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Amid Labor Shortage, South Dakota Dairies Look to Puerto Rico

SIOUX FALLS, S.D.— Unable to find enough workers to carry out the painstaking tasks of milk production, dairy producers in South Dakota are looking to Puerto Rico and its unemployed.

Puerto Rico, a U.S. territory, has been dealing with an economic crisis and its residents have flocked to the mainland over recent years. The jobless rate in Puerto Rico stands at 12 percent, but because Puerto Ricans are U.S. citizens they can easily relocate to the mainland.

It's no secret that immigrant labor is crucial at many agricultural enterprises in the U.S. The American Farm Bureau Federation estimates that about 80 percent of the agricultural labor force is foreign born and over half is unauthorized to work in the U.S.

But migration from Mexico has dropped to net zero over recent years, with more Mexicans leaving the U.S. than are coming in.

Certain agricultural industries are allowed to hire foreign-born workers seasonally under a visa category, but dairy farms do not qualify because they operate year-round. A study commissioned by the National Milk Producers Federation released in June 2015 concluded immigrant labor accounts for 51 percent of all dairy labor in the U.S.

South Dakota dairy farms produced 209 million pounds of milk in 2016, according to the National Agricultural Statistics Service. That's far less than the more commonly known milk-producing states of California and Wisconsin, but the state's pilot project to find another labor source is gaining attention.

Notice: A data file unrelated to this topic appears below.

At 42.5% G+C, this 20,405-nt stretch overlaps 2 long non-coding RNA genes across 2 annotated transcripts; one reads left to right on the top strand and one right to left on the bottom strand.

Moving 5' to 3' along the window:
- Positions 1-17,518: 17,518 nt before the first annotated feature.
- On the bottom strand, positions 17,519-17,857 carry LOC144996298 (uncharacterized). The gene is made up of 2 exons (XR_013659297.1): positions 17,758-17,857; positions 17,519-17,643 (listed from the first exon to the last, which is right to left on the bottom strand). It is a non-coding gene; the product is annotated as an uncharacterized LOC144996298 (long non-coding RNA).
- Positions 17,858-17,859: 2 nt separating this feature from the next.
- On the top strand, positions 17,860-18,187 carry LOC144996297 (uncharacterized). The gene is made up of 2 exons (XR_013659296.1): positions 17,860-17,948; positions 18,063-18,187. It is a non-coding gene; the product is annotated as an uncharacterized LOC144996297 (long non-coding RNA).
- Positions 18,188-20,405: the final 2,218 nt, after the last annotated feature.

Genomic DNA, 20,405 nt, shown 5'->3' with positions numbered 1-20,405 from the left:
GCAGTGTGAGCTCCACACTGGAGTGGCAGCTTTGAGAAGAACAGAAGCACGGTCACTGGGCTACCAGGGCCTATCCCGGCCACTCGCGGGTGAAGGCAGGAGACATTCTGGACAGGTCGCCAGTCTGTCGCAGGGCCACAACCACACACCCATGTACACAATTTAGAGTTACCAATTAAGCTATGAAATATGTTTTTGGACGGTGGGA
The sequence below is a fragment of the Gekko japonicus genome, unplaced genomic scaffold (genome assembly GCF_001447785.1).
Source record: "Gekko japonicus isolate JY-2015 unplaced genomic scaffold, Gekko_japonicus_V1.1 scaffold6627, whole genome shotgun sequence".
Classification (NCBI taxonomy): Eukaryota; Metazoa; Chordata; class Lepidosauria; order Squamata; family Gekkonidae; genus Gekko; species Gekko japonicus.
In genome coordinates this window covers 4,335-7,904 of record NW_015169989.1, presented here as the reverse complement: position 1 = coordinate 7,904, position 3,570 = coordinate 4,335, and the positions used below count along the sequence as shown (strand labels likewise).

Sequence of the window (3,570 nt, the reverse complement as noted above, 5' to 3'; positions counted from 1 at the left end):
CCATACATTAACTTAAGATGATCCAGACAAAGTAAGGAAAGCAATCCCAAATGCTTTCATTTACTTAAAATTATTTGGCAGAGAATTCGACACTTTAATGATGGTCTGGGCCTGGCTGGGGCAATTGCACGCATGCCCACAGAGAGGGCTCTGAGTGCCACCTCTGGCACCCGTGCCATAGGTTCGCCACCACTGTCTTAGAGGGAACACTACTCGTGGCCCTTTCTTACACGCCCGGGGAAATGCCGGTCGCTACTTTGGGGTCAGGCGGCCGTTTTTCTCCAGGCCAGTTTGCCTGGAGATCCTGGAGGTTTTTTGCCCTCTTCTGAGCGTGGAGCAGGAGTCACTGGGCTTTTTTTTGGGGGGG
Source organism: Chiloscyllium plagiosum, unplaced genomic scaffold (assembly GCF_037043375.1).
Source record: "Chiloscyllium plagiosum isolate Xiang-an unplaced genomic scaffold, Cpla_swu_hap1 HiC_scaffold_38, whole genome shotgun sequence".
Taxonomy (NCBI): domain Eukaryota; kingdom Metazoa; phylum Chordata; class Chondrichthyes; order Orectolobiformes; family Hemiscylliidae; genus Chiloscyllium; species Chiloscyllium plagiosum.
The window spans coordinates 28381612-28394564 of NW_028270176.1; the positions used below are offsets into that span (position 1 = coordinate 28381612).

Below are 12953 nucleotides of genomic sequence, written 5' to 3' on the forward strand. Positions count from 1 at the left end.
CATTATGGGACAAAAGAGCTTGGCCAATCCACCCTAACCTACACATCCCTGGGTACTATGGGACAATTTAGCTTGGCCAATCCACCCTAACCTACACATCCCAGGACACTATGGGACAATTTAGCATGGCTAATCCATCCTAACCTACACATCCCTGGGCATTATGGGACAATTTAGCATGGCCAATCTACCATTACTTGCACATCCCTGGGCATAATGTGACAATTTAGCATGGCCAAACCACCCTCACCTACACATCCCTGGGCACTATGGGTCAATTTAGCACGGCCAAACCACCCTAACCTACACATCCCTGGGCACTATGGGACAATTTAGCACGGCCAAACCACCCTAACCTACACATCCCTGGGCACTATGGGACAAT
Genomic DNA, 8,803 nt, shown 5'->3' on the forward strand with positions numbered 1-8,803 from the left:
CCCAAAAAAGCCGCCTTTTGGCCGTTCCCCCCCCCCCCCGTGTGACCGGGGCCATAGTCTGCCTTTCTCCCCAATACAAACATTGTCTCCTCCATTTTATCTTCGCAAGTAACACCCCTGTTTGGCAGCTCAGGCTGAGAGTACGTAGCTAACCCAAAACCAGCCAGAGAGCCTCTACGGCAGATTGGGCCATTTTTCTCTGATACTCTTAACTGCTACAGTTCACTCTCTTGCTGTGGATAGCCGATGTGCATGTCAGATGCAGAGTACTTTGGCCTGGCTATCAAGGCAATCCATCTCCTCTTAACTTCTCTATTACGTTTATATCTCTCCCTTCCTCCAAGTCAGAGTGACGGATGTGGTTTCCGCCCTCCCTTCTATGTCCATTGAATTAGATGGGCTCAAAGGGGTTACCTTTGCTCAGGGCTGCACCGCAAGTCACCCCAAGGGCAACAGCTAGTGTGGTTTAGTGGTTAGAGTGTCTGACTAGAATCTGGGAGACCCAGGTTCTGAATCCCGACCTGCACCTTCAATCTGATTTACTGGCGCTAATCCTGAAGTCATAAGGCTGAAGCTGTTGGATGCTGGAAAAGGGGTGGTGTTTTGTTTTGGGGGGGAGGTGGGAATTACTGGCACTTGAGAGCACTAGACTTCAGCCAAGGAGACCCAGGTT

"If this is successful, this would be a significant success for the U.S. dairy industry, certainly South Dakota's industry," said Jaime Castaneda, senior vice president of the National Milk Producers Federation. "So, we are watching it. We are looking at what happens."

Experts from the South Dakota State University Extension hope to bring about 20 workers by September.

They hosted recruiting sessions in November and December in three Puerto Rican communities that are home to dairies and addressed topics such as the farm routine, weather and cost of living. Of the 28 people who attended the sessions, half had an agricultural background. Others were electricians, nurses and construction workers. More sessions are planned for May.

The team is focused on developing a program that would help the workers adjust to life in the Great Plains. Karla Hernandez, an SDSU Extension forage field specialist, said producers in South Dakota, Minnesota and Wisconsin who have hired Puerto Ricans have seen them last only short periods on the job after realizing the demands, pay and the stark differences between the two places.

"Say you have a person from Mexico who gets here, that person will stick around because he has a need to provide for himself and for his family back in Mexico. Now if you get a Puerto Rican and he doesn't like the job, he can go home very easily because he doesn't need to wait for any visa or passport," Hernandez said.

Castaneda said his organization is not speculating about what the incoming Trump administration might do in terms of immigration. But he said the group will continue to pressure Congress and the administration to approve changes that would allow immigrant dairy workers to stay in the U.S. for at least three years with the option of reapplying after a stay in their home countries.

This story includes material from NBC Latino.

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